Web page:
Heated partisan debate over President Obama's health care plan, erupting at town hall meetings and in the blogosphere, has more to do with our illogical thought processes than reality, sociologists are finding.
The problem: People on both sides of the political aisle often work backward from a firm conclusion to find supporting facts, rather than letting evidence inform their views.
The result: A survey out this week finds voters split strongly along party lines regarding their beliefs about key parts of the plan. Example: About 91 percent of Republicans think the proposal would increase wait times for surgeries and other health services, while only 37 percent of Democrats think so.
A totally rational person would lay out — and evaluate objectively — the pros and cons of a health care overhaul before choosing to support or oppose a plan. But we humans are not so rational, according to Steve Hoffman, a visiting professor of sociology at the University of Buffalo.
"People get deeply attached to their beliefs," Hoffman said. "We form emotional attachments that get wrapped up in our personal identity and sense of morality, irrespective of the facts of the matter."
And to keep our sense of personal and social identity, Hoffman said, we tend to use a backward type of reasoning in order to justify such beliefs.
Similarly, past research by Dolores Albarracin, a psychology professor at the University of Illinois at Urbana-Champaign, has shown in particular that people who are less confident in their beliefs are more reluctant than others to seek out opposing perspectives. So these people avoid counter evidence all together. The same could apply to the health care debate, Albarracin said.
"Even if you have free press, freedom of speech, it doesn't make people listen to all points of view," she said.
Just about everybody is vulnerable to the phenomenon of holding onto our beliefs even in the face of iron-clad evidence to the contrary, Hoffman said. Why? Because it's hard to do otherwise. "It's an amazing challenge to constantly break out the Nietzschean hammer and destroy your world view and belief system and evaluate others," Hoffman said.
Just the facts you need
Hoffman's idea is based on a study he and colleagues did of nearly 50 participants, who were all Republican and reported believing in the link between the Sept. 11, 2001 terrorist attacks and Saddam Hussein. Participants were given the mounting evidence that no link existed and then asked to justify their belief.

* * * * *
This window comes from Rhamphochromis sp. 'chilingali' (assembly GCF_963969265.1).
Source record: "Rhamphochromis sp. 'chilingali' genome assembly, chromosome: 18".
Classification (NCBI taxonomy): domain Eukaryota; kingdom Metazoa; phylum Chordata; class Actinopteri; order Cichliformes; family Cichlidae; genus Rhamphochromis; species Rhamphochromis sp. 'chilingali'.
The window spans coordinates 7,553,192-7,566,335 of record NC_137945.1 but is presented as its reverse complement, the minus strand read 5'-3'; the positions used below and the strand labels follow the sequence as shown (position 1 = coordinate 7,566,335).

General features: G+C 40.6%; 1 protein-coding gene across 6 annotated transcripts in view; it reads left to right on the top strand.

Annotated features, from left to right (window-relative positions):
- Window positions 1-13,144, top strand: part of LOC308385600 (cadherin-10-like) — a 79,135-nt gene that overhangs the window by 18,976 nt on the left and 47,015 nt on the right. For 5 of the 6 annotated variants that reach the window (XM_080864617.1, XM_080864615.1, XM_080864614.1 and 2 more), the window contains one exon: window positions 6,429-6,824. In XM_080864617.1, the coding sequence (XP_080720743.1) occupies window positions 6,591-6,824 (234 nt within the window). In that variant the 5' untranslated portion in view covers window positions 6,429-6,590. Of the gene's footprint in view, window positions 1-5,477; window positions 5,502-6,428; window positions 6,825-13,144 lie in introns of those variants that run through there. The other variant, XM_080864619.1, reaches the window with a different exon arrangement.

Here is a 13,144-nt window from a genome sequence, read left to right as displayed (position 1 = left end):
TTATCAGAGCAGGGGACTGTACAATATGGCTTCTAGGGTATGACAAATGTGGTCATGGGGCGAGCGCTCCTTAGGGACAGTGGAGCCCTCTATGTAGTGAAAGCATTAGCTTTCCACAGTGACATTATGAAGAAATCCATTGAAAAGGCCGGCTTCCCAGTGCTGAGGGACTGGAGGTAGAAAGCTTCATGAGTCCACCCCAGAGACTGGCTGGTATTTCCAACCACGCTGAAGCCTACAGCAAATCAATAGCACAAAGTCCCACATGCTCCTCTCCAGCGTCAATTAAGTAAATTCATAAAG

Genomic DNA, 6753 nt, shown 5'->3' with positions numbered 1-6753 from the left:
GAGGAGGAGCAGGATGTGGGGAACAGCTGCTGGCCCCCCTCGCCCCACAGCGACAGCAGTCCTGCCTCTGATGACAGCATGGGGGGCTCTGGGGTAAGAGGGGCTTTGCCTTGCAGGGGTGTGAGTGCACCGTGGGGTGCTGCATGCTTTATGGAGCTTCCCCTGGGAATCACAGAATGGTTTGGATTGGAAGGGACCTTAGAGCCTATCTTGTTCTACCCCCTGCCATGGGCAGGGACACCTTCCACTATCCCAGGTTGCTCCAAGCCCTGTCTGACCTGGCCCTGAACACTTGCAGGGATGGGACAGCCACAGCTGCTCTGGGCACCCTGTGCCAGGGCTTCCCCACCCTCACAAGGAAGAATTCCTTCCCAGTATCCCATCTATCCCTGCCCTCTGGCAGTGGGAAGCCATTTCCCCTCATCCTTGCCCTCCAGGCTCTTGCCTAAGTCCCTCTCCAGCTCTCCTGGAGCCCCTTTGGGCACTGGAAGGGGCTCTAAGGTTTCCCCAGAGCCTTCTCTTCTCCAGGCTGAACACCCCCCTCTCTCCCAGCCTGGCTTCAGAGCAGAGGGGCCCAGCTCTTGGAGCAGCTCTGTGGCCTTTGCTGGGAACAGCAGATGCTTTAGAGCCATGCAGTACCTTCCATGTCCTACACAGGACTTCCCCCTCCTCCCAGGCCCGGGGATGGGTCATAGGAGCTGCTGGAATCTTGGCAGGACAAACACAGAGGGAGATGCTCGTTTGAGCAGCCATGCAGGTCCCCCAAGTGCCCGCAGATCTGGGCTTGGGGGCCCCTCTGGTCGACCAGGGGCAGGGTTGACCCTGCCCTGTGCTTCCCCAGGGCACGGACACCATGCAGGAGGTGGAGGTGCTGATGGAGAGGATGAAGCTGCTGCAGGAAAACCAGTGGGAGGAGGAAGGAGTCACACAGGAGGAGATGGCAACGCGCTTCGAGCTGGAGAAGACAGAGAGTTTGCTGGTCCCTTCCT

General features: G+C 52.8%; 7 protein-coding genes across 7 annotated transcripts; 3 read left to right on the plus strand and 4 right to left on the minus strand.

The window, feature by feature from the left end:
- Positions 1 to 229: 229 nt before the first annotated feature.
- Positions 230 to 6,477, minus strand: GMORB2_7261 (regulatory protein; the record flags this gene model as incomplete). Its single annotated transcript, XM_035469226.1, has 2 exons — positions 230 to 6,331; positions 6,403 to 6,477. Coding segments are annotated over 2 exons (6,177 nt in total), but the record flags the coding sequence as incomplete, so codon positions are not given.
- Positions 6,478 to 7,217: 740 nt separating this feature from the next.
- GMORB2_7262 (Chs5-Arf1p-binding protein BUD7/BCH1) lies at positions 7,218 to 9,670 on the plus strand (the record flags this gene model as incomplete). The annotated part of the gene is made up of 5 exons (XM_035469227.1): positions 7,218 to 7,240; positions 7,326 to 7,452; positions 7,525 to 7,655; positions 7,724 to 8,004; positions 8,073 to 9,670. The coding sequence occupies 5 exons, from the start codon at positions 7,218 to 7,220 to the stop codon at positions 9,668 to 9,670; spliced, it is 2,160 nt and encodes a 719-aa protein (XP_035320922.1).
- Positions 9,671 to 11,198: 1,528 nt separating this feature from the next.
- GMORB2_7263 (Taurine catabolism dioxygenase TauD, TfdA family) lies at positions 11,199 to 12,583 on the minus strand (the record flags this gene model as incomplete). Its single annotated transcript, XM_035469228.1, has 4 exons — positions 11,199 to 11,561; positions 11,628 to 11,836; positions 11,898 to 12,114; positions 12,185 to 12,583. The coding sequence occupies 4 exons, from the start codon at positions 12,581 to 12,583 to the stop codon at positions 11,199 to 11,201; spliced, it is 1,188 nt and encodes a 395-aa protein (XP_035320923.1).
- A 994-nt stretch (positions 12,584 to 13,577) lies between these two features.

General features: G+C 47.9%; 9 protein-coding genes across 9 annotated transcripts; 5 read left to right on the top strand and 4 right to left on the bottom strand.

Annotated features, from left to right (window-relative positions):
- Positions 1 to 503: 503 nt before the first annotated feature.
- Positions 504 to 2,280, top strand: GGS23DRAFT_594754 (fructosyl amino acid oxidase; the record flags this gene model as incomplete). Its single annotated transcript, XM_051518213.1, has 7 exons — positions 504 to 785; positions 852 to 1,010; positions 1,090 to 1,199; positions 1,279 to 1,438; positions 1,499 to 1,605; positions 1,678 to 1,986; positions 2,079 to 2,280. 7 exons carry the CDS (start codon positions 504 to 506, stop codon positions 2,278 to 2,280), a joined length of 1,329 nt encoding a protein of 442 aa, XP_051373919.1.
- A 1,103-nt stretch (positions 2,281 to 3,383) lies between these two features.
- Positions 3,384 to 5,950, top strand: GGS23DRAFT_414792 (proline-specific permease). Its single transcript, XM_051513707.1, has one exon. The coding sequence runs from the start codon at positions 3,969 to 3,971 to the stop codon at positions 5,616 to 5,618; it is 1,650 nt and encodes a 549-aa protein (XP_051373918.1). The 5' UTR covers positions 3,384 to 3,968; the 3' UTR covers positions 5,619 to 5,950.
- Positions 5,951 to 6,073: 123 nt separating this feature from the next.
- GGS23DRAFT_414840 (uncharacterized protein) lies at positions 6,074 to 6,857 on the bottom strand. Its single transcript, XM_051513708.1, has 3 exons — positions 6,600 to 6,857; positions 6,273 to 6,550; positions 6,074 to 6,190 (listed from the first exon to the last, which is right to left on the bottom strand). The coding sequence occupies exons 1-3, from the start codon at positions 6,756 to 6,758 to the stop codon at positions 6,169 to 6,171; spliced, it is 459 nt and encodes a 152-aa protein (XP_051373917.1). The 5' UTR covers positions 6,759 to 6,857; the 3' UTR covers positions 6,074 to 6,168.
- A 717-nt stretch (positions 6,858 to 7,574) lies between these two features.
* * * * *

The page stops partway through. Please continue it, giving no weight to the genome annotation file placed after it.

(The findings should apply to any political bent. "We're not making the claim that Democratic or liberal partisans don't do the same thing. They do," Hoffman said.)
All but one held onto the belief, using a variety of so-called motivated reasoning strategies. "Motivated reasoning is essentially starting with a conclusion you hope to reach and then selectively evaluating evidence in order to reach that conclusion," explained Hoffman's colleague, sociologist Andrew Perrin of the University of North Carolina, Chapel Hill.
For instance, some participants used a backward chain of reasoning in which the individual supported the decision to go to war and so assumed any evidence necessary to support that decision, including the link between 9/11 and Hussein.
"For these voters, the sheer fact that we were engaged in war led to a post-hoc search for a justification for that war," Hoffman said. "People were basically making up justifications for the fact that we were at war."
Their research is published in the most recent issue of the journal Sociological Inquiry.
Hot health care debate
The proposed health care plan has all the right ingredients for such wonky reasoning, the researchers say.
The issue is both complex (no single correct answer), emotionally charged and potentially history-changing , while debates often occur with like-minded peers in town hall settings. The result is staunch supporters and just-as-staunch critics who are sticking to their guns.
"The health care debate would be vulnerable to motivated reasoning, because it is, and has become, so highly emotionally and symbolically charged," Perrin said during a telephone interview, adding that images equating the plan with Nazi Germany illustrate the symbolic nature of the arguments.
In addition, the town hall settings make for even more rigid beliefs. That's because changing one's mind about a complex issue can rattle a person's sense of identity and sense of belonging within a community. If everyone around you is a neighbor or friend, you'd be less likely to change your opinion, the researchers say.
"In these one-shot town hall meetings, where you have an emotionally laden complex issue like health care, it's very likely you're going to get these ramped up emotionally laden debates. They're going to be hot debates," Hoffman told LiveScience.
To bring the facts from both sides to the table, Hoffman suggests venues where a heterogeneous group of people can meet, those for and against the proposed health care system overhaul. And at least some of these gatherings should include just a handful of people. In groups of more than about six people, one or two members will tend to dominate the discussion, he said.
For either side, logical arguments might not be the key.
"I think strategically it's important that the Obama administration and advocates of a health care plan really pay attention to how people feel and the symbolism they are seeing, and not just the nuts and bolts of the policy," Perrin said. "People don't reason with pure facts and logic alone."